Ultimate Camino de Santiago Guide – The Packing List
During the Summer of 2019, two guides from Bucket List Events took 33 days to walk the entire Camino de Santiago path. That’s literally 500 miles. It was an experience worth sharing with others, so that’s exactly what they did. Over the next few posts Cassidy and Katie will bestow their well earned knowledge to you can plan the trip for yourself, or just enjoy the ride.
Introduction to the Camino Crew:
Howdy, my name is Cassidy, and I was the mastermind and researcher behind our Camino de Santiago adventure! My Camino story started off a little like this: I was a 23 year old, blonde female preparing for a 500 mile, post-grad adventure. I was determined to go right after college, before officially “starting my life.” After the Camino, Katie and I worked as guides for Bucket List Events. Going back to Pamplona for the Running of the Bulls (San Fermin) after having walked through it during our Camino will always be one of my favorite life choices! #vivasanfermin!
Before ever setting foot in REI, I scoured the internet for any and all Camino de Santiago resources and packing lists as I wanted to be fully prepared upon arrival. I read through every blog post I could find; I looked at different guide books, apps, and social media accounts to find out the best things to take, the best clothes to wear and what all we should expect along the way. I passed all of my knowledge along to Katie (& Grace, our other Camino compadre) after convincing them to go with me, and hoped for the best!
I’m Katie, and I was the “along-for-the-ride” friend. Cassidy and I have been friends for years, and I was so jealous of Cassidy’s summer plans. As a pharmacy student, I was torn between what I should do-get an internship-and what I wanted to do-travel the world with my best friend. When the Bucket List Events guide opportunity became available, I knew that it was meant to be and jumped in head first. Cassidy’s trip was planned months before I decided to join. She had been researching and planning, while I had no idea what we were getting into. I tried to follow the research she had gathered, but ended up cutting corners where it really counted. I left the country days after my last pharmacy final, so I didn’t have the time (or the money) to follow her advice exactly.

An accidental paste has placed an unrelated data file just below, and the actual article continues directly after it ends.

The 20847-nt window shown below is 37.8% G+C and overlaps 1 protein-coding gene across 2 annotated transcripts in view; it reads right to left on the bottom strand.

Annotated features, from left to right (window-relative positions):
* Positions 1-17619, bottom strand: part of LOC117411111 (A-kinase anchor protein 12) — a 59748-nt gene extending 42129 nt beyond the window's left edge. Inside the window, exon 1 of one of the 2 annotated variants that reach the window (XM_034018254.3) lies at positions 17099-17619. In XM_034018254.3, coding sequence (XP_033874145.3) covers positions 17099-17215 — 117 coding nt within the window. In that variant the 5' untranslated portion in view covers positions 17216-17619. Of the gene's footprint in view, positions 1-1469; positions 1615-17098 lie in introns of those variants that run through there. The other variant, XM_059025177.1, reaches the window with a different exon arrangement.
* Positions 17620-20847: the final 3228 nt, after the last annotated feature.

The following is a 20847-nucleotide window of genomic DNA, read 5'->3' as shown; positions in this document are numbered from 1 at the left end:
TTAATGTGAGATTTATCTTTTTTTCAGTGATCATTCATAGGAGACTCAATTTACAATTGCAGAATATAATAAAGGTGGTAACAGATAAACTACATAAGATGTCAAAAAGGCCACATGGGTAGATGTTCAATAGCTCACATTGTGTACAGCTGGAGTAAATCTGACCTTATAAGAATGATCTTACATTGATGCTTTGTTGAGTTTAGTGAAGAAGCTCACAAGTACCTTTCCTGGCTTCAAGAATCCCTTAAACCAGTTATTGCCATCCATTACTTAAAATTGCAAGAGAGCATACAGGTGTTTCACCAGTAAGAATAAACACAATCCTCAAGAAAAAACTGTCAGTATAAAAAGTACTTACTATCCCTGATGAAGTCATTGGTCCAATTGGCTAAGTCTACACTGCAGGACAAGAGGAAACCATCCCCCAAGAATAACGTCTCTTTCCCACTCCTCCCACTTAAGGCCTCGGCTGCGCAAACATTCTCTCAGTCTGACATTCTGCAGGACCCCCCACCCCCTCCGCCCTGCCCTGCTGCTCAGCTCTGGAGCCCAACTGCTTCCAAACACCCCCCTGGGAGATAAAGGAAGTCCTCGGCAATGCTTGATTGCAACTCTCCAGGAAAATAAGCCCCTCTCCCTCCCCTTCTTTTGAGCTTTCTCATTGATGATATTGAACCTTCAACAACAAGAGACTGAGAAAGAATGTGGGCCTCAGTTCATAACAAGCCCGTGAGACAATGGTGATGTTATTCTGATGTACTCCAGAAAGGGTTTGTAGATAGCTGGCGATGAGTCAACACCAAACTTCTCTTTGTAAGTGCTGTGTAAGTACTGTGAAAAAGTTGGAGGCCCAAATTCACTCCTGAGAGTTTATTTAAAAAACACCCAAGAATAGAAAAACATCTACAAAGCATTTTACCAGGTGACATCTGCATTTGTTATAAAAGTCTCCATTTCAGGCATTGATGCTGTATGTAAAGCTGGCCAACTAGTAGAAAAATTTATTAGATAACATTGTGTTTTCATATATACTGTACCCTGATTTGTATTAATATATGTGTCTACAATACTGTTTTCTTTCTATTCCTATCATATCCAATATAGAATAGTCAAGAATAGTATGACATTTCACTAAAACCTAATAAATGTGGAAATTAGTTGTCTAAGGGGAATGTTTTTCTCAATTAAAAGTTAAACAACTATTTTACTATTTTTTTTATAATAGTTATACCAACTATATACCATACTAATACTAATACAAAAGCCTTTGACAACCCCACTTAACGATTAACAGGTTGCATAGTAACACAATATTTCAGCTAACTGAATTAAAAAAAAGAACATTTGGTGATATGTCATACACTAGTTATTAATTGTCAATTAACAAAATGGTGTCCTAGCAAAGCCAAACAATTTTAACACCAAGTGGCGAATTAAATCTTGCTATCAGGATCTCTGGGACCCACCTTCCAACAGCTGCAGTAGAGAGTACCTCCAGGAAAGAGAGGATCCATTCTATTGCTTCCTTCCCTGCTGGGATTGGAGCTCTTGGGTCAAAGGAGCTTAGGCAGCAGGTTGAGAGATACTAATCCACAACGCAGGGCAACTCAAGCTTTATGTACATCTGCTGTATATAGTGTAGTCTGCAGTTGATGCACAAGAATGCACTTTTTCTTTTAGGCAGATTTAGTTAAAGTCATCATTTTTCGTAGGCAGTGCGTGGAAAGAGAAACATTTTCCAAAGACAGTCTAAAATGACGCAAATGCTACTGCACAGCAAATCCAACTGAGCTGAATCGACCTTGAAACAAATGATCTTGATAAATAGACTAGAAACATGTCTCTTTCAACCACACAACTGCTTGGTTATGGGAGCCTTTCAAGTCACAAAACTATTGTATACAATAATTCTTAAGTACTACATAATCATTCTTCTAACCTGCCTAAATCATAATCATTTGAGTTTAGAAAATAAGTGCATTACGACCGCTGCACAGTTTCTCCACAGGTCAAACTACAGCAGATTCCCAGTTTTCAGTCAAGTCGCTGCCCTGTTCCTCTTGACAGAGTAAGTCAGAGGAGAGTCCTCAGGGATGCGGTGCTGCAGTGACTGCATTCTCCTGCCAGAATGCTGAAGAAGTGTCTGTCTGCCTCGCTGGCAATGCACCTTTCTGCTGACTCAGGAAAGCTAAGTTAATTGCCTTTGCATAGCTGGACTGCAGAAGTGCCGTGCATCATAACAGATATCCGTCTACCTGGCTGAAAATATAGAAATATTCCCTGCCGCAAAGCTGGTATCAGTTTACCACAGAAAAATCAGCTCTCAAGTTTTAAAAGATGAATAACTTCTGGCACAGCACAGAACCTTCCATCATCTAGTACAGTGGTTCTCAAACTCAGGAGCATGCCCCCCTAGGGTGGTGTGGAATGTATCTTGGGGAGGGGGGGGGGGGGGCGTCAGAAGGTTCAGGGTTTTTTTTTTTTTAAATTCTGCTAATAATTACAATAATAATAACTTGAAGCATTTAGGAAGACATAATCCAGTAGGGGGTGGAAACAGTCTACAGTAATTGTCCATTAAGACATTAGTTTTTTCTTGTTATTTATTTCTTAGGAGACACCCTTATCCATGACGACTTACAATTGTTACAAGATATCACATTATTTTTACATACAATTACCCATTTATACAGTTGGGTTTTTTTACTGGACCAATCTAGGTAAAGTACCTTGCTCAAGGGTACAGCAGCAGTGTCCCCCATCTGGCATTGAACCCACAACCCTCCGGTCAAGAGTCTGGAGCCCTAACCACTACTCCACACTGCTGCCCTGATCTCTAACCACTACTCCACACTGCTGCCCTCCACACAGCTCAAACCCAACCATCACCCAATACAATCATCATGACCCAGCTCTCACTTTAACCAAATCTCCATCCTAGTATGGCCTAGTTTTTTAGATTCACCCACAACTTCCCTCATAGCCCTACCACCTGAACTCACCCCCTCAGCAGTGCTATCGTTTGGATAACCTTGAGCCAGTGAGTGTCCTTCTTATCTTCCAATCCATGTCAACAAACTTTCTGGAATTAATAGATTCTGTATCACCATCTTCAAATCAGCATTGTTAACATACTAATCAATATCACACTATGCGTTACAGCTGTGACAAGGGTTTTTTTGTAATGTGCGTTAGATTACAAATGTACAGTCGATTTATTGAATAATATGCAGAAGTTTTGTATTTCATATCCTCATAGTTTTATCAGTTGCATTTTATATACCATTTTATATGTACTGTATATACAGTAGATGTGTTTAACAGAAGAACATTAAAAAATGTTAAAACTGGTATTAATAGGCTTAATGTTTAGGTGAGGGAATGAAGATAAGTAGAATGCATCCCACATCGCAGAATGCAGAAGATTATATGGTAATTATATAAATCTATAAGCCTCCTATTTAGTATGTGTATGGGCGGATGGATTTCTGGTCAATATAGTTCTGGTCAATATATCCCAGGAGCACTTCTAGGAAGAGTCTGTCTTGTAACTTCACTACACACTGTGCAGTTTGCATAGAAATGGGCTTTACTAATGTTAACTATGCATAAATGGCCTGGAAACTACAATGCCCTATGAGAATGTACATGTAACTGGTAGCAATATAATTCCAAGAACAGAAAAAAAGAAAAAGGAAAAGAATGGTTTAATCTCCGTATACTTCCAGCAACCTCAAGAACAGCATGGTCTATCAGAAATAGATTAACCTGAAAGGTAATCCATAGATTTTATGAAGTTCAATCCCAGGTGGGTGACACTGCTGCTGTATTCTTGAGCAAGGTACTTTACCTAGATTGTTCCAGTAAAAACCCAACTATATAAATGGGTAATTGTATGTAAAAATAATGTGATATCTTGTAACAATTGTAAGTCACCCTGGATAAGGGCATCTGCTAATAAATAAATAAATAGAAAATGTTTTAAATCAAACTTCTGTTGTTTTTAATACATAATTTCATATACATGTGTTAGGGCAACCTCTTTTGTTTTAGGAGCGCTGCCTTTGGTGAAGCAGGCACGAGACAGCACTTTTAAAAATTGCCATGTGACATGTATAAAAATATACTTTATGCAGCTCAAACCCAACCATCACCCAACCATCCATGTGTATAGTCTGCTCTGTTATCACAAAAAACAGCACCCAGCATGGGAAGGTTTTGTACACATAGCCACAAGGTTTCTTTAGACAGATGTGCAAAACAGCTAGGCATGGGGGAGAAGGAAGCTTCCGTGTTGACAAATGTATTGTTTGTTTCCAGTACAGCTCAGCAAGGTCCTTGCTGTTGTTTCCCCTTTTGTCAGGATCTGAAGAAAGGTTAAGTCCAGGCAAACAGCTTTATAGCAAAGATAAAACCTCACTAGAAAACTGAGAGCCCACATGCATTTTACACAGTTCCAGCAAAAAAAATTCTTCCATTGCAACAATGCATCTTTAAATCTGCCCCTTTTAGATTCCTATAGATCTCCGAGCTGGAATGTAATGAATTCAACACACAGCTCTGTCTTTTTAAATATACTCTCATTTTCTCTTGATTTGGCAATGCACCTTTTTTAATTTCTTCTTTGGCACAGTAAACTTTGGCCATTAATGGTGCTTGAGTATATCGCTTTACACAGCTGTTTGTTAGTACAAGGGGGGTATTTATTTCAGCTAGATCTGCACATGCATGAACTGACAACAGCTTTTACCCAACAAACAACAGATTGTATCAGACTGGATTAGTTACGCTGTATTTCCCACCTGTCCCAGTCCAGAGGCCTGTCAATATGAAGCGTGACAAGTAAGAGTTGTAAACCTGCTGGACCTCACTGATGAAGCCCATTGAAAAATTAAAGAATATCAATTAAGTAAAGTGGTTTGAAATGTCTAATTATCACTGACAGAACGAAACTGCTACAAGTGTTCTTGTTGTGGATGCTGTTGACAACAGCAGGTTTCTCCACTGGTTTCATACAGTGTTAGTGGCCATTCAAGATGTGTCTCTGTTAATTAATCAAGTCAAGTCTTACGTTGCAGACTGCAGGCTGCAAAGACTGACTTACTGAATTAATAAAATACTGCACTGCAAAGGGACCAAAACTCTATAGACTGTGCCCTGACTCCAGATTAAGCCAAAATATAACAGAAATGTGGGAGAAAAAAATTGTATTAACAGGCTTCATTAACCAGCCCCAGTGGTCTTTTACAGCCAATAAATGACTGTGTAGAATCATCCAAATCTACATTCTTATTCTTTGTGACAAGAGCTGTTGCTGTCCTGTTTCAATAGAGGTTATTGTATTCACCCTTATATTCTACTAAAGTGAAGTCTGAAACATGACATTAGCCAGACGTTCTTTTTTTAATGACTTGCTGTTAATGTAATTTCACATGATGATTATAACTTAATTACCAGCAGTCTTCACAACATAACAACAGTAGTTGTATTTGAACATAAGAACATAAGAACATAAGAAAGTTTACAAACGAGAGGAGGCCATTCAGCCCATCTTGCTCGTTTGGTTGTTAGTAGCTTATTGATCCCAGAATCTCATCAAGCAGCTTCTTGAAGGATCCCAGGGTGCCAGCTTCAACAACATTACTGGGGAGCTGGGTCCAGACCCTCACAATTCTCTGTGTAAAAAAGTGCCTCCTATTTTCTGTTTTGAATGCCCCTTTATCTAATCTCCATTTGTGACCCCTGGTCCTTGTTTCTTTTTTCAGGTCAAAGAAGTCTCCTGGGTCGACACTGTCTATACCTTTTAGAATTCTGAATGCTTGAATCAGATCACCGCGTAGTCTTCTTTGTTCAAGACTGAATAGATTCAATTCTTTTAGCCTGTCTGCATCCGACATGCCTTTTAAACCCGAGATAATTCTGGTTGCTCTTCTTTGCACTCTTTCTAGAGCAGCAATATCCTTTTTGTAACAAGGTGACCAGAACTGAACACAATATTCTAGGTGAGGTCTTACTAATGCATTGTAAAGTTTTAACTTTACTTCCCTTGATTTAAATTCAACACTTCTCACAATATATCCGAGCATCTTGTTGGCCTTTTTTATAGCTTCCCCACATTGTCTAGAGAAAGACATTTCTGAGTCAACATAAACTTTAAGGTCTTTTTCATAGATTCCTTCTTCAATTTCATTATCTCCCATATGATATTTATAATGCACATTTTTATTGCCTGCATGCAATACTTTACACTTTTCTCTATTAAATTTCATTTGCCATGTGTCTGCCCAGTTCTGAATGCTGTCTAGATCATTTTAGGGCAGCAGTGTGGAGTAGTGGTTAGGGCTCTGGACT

You can think of me as the “what went wrong” example. I made many mistakes because I didn’t put enough time into the planning phase of my trip. Some mistakes were minor and we could correct them, but I paid for some of my crucial mistakes, like shoe choice. As you follow along our post, you will see Cassidy’s experience after all of her planning, followed by my experience of flying by the seat of my pants. I hope everyone can learn from Cassidy’s research and my mistakes!
The Caminaritas (& Bucket List Event Guides):